After years of developmental trails and a costly cost over run, Boeing Defence has finally tasted success with the KC-46A mid-air refueller program. The U.S Air Force, which is the primary user of the Aircraft, accepted the maiden Boeing KC-46A Pegasus tanker aircraft to the fleet.
While the formal delivery and induction of the aircraft is scheduled in February, 2019, the acceptance of the aircraft has however brought cheers to Boeing. This will now pave the way for an accelerated delivery and manufacturing cycle within the company. The first of the inducted aircraft are to be based at McConnell Air Force Base in Kansas.
“The KC-46A is a proven, safe, multi-mission aircraft that will transform aerial refueling and mobility operations for decades to come. We look forward to working with the Air Force, and the Navy, during their initial operational test and evaluation of the KC-46, as we further demonstrate the operational capabilities of this next-generation aircraft across refueling, mobility and combat weapons systems missions,” said Leanne Caret, president and CEO of Boeing Defense, Space & Security. “I want to thank the men and women of the Air Force and across the Boeing tanker team who made this happen.”
During extensive flight testing, six KC-46 completed more than 3,800 flight hours and offloaded more than four million pounds of fuel to A-10, B-52, C-17, KC-10, KC-135, KC-46, F-15E, F-16 and F/A-18 aircraft. The Pegasus has been rigorously tested throughout all aspects of the refueling envelope and in all conditions, including day, night and covert.
With the signing of what’s known as the DD250 paperwork, the delivery activities can proceed. McConnell Air Force Base will receive the first four KC-46 aircraft, all of which are ready for delivery, with four subsequent aircraft destined for Oklahoma’s Altus Air Force Base, beginning as early as next month.
Boeing is on contract for 52 of an expected 179 tankers for the Air Force. Beyond the first aircraft that was accepted today, nine aircraft are undergoing customer acceptance testing with the remaining aircraft of the contracted amount in production.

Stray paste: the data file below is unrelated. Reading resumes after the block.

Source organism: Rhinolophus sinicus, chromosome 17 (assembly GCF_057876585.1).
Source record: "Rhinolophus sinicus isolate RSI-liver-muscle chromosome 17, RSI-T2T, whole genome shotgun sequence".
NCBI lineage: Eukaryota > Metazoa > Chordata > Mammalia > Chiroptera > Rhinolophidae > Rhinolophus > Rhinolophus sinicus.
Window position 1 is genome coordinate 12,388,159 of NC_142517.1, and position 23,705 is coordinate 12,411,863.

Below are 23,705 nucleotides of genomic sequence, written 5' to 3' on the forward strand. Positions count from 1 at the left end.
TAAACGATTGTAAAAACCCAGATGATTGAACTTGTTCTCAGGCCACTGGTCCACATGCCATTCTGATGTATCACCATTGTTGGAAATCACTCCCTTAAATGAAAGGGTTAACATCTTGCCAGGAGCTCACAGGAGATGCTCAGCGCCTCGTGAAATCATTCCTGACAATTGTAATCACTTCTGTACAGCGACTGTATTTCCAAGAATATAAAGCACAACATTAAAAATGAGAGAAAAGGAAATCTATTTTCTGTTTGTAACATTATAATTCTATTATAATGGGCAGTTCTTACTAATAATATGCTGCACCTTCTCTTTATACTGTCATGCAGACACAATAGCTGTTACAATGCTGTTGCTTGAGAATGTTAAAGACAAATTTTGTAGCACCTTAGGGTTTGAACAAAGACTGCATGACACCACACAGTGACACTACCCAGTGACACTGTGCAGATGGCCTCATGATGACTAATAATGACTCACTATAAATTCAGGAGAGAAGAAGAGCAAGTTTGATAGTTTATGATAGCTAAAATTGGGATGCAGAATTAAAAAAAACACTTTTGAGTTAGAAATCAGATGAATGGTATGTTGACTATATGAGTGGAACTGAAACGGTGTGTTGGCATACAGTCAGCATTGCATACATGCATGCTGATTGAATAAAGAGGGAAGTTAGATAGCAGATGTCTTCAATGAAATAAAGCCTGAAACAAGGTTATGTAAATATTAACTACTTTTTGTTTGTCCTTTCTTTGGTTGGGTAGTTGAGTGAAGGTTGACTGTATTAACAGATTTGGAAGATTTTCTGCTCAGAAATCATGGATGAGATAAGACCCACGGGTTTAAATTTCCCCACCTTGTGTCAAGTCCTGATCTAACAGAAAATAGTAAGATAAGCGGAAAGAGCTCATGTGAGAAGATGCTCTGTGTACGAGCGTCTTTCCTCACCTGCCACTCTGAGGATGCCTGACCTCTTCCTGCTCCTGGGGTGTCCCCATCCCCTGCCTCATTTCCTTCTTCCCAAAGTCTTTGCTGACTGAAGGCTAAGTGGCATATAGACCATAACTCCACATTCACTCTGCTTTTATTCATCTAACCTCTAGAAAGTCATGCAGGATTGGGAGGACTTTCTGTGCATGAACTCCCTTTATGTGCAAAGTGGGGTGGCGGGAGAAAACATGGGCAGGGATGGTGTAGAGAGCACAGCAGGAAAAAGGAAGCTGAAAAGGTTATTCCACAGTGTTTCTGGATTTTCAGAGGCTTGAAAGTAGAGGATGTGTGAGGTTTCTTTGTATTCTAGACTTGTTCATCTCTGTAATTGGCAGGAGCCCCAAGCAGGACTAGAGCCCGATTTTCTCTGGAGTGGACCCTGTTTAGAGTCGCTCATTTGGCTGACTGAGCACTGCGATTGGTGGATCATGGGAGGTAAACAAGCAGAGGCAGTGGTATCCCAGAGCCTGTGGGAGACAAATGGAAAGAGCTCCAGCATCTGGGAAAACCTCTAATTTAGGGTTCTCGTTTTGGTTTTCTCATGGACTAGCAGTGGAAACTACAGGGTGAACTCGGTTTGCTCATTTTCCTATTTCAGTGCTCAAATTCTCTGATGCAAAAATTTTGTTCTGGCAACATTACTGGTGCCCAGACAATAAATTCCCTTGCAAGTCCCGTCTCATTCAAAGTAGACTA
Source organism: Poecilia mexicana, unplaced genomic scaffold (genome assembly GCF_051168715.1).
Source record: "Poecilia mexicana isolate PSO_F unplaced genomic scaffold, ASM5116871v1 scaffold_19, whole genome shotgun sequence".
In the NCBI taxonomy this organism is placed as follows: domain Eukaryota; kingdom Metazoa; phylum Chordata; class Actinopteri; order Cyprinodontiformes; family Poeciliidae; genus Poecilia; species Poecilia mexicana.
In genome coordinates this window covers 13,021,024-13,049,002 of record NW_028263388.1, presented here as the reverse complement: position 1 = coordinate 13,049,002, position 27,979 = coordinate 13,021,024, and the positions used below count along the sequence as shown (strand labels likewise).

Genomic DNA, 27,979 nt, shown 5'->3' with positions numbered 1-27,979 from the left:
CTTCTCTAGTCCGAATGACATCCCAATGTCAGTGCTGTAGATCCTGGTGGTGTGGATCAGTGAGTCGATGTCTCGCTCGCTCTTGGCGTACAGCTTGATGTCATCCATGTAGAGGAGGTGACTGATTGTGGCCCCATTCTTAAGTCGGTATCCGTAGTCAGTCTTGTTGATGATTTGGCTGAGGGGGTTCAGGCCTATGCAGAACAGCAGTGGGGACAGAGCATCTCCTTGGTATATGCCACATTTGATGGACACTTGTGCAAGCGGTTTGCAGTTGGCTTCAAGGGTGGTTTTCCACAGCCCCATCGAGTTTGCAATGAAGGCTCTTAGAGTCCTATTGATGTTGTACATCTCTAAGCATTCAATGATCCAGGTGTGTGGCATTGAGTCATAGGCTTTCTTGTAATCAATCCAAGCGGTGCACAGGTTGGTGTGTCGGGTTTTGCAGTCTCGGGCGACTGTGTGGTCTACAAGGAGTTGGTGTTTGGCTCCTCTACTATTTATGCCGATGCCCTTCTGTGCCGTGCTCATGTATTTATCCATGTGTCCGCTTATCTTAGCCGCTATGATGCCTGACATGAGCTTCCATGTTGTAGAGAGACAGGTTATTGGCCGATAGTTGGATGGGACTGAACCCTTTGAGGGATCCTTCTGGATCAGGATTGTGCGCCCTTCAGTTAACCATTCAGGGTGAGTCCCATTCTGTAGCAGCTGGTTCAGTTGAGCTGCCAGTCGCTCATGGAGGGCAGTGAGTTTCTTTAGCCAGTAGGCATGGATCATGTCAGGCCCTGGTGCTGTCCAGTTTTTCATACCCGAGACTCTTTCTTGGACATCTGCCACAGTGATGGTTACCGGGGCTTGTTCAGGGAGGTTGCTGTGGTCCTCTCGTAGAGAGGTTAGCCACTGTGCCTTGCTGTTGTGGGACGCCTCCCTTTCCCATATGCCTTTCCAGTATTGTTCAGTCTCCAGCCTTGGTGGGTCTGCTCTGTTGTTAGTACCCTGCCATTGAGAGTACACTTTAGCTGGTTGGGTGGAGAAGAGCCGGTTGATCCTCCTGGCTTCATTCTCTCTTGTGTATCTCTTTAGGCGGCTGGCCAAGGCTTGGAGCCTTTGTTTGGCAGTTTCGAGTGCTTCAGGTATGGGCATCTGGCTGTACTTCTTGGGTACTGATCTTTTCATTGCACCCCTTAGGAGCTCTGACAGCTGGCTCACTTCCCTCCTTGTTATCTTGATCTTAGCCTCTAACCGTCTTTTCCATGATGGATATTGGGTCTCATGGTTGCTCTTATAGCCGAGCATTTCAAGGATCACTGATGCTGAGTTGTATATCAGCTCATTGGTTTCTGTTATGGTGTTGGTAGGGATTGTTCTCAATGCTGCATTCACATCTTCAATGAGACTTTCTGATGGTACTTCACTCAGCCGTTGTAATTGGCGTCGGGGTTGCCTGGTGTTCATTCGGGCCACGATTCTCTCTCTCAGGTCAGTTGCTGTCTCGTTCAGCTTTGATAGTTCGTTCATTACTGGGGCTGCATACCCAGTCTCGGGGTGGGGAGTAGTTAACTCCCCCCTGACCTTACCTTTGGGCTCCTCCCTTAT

“This is an exciting and historic day for the Air Force and Boeing, as we hand over the first of many KC-46 tankers,” said Boeing Chairman, President and CEO Dennis Muilenburg. “I’m proud of the dedication and commitment by our enterprise-wide team, and we’re honored to provide this valuable and capable aircraft to our customer. We look forward to continuing to build and support the KC-46 for the Air Force—and other customers across the globe—for decades to come.”
The KC-46, derived from Boeing’s commercial 767 airframe, is also a contender for Indian Air Force’s (IAF’s) hunt for at least six mid-air re-fuelers. The IAF has been searching for these aircraft to significantly
bolster the strike capabilities of its fighter aircraft. The IAF in January, 2018 reissued a multi-billion dollar global tender for the acquisition of these platforms.
IAF had unsuccessfully floated the tanker acquisition tender in 2006 and 2012, with no results. The first tender was scuttled mid-way after the finance ministry red flagged it citing high procurement costs. The second tender was also shelved in July 2016, after the finance department raised questions about the acquisition model followed by the IAF.
In both the tenders, Airbus’s A330-200 MRTT aircraft had outwitted Ilyushin IL– 78 aircraft in extensive field trials. With Boeing now offering the KC-46A Pegasus, the scale has titled in the high stakes tender.